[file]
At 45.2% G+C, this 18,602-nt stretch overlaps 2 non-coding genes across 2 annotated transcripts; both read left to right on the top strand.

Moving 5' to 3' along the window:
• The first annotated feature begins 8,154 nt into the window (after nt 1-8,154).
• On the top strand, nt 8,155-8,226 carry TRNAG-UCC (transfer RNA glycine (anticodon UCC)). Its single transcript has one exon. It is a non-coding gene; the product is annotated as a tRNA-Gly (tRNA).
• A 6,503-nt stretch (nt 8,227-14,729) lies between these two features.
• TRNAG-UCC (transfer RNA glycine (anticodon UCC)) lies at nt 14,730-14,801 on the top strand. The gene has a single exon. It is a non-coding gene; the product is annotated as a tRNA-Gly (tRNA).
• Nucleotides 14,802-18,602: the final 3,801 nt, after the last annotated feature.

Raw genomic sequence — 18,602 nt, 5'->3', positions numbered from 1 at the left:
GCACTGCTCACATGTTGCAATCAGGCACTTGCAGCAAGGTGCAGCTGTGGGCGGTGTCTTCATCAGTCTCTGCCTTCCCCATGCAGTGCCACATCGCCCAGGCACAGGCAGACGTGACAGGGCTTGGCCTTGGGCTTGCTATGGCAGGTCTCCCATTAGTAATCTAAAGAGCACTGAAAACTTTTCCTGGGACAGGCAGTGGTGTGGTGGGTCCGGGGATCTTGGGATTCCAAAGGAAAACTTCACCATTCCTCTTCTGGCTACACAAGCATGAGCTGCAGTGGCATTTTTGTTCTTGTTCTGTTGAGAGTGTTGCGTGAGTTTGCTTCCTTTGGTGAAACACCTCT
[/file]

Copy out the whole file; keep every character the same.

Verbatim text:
At 45.2% G+C, this 18,602-nt stretch overlaps 2 non-coding genes across 2 annotated transcripts; both read left to right on the top strand.

Moving 5' to 3' along the window:
• The first annotated feature begins 8,154 nt into the window (after nt 1-8,154).
• On the top strand, nt 8,155-8,226 carry TRNAG-UCC (transfer RNA glycine (anticodon UCC)). Its single transcript has one exon. It is a non-coding gene; the product is annotated as a tRNA-Gly (tRNA).
• A 6,503-nt stretch (nt 8,227-14,729) lies between these two features.
• TRNAG-UCC (transfer RNA glycine (anticodon UCC)) lies at nt 14,730-14,801 on the top strand. The gene has a single exon. It is a non-coding gene; the product is annotated as a tRNA-Gly (tRNA).
• Nucleotides 14,802-18,602: the final 3,801 nt, after the last annotated feature.

Raw genomic sequence — 18,602 nt, 5'->3', positions numbered from 1 at the left:
GCACTGCTCACATGTTGCAATCAGGCACTTGCAGCAAGGTGCAGCTGTGGGCGGTGTCTTCATCAGTCTCTGCCTTCCCCATGCAGTGCCACATCGCCCAGGCACAGGCAGACGTGACAGGGCTTGGCCTTGGGCTTGCTATGGCAGGTCTCCCATTAGTAATCTAAAGAGCACTGAAAACTTTTCCTGGGACAGGCAGTGGTGTGGTGGGTCCGGGGATCTTGGGATTCCAAAGGAAAACTTCACCATTCCTCTTCTGGCTACACAAGCATGAGCTGCAGTGGCATTTTTGTTCTTGTTCTGTTGAGAGTGTTGCGTGAGTTTGCTTCCTTTGGTGAAACACCTCT